What explains Cambodia’s effective emergency health response to COVID-19 (coronavirus)?

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Cambodia
Health authorities in Phnom Penh conduct check-ups on health workers returning from the provinces after the Khmer New Year celebrations, amid concerns over the spread of COVID-19. © Chor Sokunthea / World Bank

Cambodia was one of the first countries to report a COVID-19 (coronavirus) case after China, on January 27.  By March 11when the World Health Organization declared COVID-19 a pandemic, Cambodia had confirmed five COVID-19 cases. 

Yet according to Cambodia’s Ministry of Health (MOH), just 303 cases had been confirmed by November 17, and no deaths have been attributed to COVID-19. 

What contributed to Cambodia’s successful response to COVID-19? A whole-of-government and whole-of-society approach, including strong epidemiological surveillance mechanisms to detect and respond, real-time databases and risk assessment mechanisms, rapid response teams, field epidemiology training, national public health laboratory capacity, and effective platforms for risk communication.

A swift lockdown

On March 16, almost six weeks after the first reported case, the government closed all educational institutions across the country, imposed travel restrictions, introduced a US$3,000 COVID-19 service charge for foreign arrivals and mandated health insurance for all in-coming travelers. Moreover, all travelers were required to self-quarantine for 14 days and undergo a second COVID-19 test on the 13th day. 

A national action plan

With support from the World Health Organization, Center for Disease Control and other development partners, the Ministry of Health (MOH) updated Cambodia’s existing pandemic response strategy in March, releasing a new document entitled “National Action Plan: Preparing for and Responding to Novel Coronavirus (COVID-19) in the Kingdom of Cambodia” (”the Plan”).

The Plan defines four strategic approaches to coordinate government efforts with national and international partners: (1) reduce and delay transmission; (2) minimize serious disease and reduce associated deaths; (3) ensure ongoing essential health services particularly during epidemic peak periods; and (4) minimize social and economic impact through multisectoral partnerships.  

Timely support from development partners

In addition to the government’s budget allocations to finance activities in the Plan, the government asked the World Bank Group to activate the Contingent Emergency Response Component (CERC) under the ongoing Health Equity and Quality Improvement Project,  which is supported through a pooled fund contributed to by the Australian Department of Foreign Affairs and Trade, KfW Development Bank, and the Korea International Cooperation Agency. $14 million was able to be reallocated from other project components to the CERC .

With no time to waste, the World Bank worked closely with government counterparts to activate the CERC by March 27 (within two weeks). 

The government also requested $20 million for a COVID-19 Emergency Response Project as part of the World Bank’s the Multi-phased Programmatic Approach to finance the remaining activities under the Plan. Given the lockdown, discussions took place virtually, and around the clock.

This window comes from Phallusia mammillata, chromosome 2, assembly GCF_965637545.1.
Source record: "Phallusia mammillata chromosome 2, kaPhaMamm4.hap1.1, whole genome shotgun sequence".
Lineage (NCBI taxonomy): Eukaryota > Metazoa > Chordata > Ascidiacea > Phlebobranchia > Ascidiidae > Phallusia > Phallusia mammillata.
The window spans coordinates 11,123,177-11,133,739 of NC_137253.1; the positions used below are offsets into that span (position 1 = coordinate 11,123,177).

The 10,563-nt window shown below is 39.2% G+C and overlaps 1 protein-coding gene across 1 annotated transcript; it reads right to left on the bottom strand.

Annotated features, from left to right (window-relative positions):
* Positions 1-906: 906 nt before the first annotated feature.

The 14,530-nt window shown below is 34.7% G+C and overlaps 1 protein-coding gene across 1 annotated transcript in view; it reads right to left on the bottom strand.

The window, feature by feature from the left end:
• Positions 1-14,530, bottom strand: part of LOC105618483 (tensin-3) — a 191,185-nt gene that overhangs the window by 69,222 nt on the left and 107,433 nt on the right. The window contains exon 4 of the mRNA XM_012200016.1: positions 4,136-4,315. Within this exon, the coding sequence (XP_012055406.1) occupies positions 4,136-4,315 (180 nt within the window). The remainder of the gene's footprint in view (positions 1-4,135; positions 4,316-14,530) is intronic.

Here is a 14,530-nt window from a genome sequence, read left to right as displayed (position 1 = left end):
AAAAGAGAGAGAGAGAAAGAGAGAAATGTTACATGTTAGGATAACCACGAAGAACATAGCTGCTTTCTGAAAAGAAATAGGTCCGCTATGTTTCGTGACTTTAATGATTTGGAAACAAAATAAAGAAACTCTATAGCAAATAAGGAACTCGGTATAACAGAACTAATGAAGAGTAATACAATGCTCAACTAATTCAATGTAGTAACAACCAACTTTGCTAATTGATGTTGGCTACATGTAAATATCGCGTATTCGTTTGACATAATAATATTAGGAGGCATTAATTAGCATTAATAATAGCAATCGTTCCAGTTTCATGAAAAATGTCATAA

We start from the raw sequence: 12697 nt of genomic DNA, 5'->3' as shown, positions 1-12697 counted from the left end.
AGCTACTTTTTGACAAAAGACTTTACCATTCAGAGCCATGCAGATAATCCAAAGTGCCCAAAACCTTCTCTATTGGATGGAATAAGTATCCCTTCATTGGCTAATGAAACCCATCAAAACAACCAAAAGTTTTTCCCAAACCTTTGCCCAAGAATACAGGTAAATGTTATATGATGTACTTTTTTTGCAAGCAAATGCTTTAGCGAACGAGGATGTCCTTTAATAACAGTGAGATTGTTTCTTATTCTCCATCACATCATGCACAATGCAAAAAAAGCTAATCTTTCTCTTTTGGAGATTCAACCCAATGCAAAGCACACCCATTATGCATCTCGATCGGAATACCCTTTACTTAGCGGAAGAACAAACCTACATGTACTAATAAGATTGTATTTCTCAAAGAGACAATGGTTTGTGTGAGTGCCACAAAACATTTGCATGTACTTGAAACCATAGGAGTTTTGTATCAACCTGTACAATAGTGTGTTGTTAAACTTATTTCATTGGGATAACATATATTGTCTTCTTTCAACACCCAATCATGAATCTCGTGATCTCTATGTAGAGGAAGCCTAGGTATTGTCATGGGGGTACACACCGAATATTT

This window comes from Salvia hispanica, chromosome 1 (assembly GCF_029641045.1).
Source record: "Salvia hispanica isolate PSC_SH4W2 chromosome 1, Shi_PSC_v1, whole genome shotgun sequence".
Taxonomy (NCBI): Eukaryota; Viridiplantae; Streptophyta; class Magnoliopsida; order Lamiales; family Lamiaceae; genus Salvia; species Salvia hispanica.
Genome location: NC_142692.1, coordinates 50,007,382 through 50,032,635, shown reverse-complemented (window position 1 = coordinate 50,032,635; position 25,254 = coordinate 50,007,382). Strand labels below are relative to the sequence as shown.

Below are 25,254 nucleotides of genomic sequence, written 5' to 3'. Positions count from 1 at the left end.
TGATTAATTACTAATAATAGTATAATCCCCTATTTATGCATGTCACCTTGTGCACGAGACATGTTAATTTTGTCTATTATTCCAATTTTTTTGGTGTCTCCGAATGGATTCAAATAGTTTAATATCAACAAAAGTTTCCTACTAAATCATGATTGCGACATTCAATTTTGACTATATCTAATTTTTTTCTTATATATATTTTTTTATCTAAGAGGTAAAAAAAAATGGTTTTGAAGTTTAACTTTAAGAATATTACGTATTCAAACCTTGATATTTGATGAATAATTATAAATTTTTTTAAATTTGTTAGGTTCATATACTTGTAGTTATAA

The hard work paid off: the World Bank Group’s Cambodia COVID-19 project was one of just two countries from the East Asia and Pacific Region included in the first batch of COVID-19 projects approved by the World Bank’s board on April 2. The Credit Agreement was signed and became effective four days later: one of the quickest agreements to become effective in World Bank history!

Complementary efforts

Building upon a solid partnership with the government and development partners, the World Bank’s COVID-19 project complements longer-term development work in the health sector. 

The Bank’s investment is geared to help address critical gaps in implementing the Plan These include establishing and upgrading laboratories, isolation and treatment centers; providing essential medical supplies and communication; as well as ensuring continuity of essential services, such as case management, and infection prevention and control.

This collaborative approach made best use of the available human resources and time when the MOH might otherwise have been overwhelmed.

Progress to date

With the $14 million CERC reallocation, the government was able to procure critical emergency response supplies early in the crisis. These include 60 ambulances, 370 patient monitors, 110 ventilators, 37 mobile X-rays, three polymerase chain reaction machines for testing, and training for laboratory staff to safely test for COVID-19.

As of mid-September, $10.5 million or over 50% of the total $20 million additional project financing had been disbursed by the World Bank to partners including UNICEF, UNDP, UNOPS, and directly to contracted suppliers.

As a result of these combined efforts, Cambodia has been relatively unscathed by the pandemic. Support from institutions such as the World Bank Group is setting Cambodia on the path towards full recovery. 

Join the Conversation

Peter
August 06, 2021

Dear Whoever it May Concerns,

I think the article give too much credit to the World Bank. Please be considered of other stakeholders, and decision makers. And other conditions that are specific to the country.

I wonder how much each countries spent and still spending to combat COVID-19?

Regards,

Peter,